LONDON (Reuters) - Retail sales were surprisingly weak in August as consumers reined in spending, particularly on food, after a July splurge.
The release - the first UK economic indicator in a while to come in below forecasts - pushed an otherwise strong pound to a session low and lifted British government bonds.
But analysts were reluctant to read too much into a volatile data series and noted the underlying trend remained positive. Separate figures showing a 16 percent rise in car manufacturing in August also provided a counterpoint.
Retail sales volumes fell 0.9 percent on the month, wrongfooting economists who had expected a rise of 0.4 percent. The annual rate of growth slowed to 2.1 percent from July’s 2-1/2 year high of 3.0 percent.
“It’s a disappointing outcome that has taken the wind out of the sails of sterling for now, but the underlying story still looks good,” said James Knightley, UK economist at ING.
The biggest drag came from food store sales which slumped 2.7 percent in the month of August, fully reversing the previous month’s gain.
July’s’s figure was boosted by unusually hot weather which encouraged spending on barbecue food and outdoor items. A Royal baby and string of British sporting successes provided an additional reason to splash out.
David Tinsley, UK economist at BNP Paribas, said Thursday’s sales release was a useful reminder that British economic data would not soar inexorably upwards.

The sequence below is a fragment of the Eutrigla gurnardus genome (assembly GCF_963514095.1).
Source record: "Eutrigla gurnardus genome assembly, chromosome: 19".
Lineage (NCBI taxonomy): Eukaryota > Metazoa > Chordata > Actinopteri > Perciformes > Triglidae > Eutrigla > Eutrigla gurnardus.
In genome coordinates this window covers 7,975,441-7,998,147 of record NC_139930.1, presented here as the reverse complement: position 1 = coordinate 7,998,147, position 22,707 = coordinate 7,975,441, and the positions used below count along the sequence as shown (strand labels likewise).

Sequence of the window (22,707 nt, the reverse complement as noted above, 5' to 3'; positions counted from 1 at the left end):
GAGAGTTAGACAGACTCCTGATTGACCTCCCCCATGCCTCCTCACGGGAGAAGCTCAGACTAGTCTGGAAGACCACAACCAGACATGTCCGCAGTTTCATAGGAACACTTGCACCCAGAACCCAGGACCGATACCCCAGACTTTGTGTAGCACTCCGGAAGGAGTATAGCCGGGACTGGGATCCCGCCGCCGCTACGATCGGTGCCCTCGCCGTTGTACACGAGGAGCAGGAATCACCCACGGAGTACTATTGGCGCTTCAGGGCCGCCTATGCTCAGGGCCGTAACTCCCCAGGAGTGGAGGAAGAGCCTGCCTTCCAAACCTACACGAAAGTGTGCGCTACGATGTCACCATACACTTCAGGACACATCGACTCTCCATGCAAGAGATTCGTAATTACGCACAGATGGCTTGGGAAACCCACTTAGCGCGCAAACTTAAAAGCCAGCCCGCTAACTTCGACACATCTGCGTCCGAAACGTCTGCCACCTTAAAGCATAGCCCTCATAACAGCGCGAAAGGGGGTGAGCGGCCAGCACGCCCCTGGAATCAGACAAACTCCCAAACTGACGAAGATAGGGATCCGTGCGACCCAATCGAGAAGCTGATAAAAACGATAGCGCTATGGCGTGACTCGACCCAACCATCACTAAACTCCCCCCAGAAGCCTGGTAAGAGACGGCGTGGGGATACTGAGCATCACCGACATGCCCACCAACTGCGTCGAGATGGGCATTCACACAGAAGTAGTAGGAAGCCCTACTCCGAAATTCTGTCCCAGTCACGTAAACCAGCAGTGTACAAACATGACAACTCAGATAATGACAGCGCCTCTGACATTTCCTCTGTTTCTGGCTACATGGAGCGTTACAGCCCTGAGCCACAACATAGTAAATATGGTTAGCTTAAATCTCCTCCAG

“It’s not going to be a one-way progression,” he said. “But the picture of underlying improvement remains intact.”
On a three-month on three-month measure, a more reliable indicator of trend, sales volumes rose a healthy 1.7 percent. The retail sector accounts for just under 6 percent of the British economy.
Rising house prices, record low mortgage interest rates and signs of economic recovery have given consumer spending a boost in recent months, prompting the Bank of England to revise up its prediction for third-quarter growth this week to 0.7 percent from 0.5 percent forecast just a month ago.
New BoE Governor Mark Carney has sought to reassure households, as well as businesses, that interest rates will not be rising any time soon, potentially encouraging more spending.
But with inflation continuing to outstrip wage growth, economists question whether the improvement in the consumer mood seen since the start of the year will be sustainable.
Some of Britain’s biggest retailers have sounded a cautious note on the prospects for recovery.
Morrisons, Britain’s fourth-biggest grocer, said last week that higher levels of spending in the London area were not indicative of the rest of the country.
Next, the country’s No. 2 clothing retailer, sounded similarly downbeat, saying a full-blown recovery would require growth in real earnings, not just borrowing.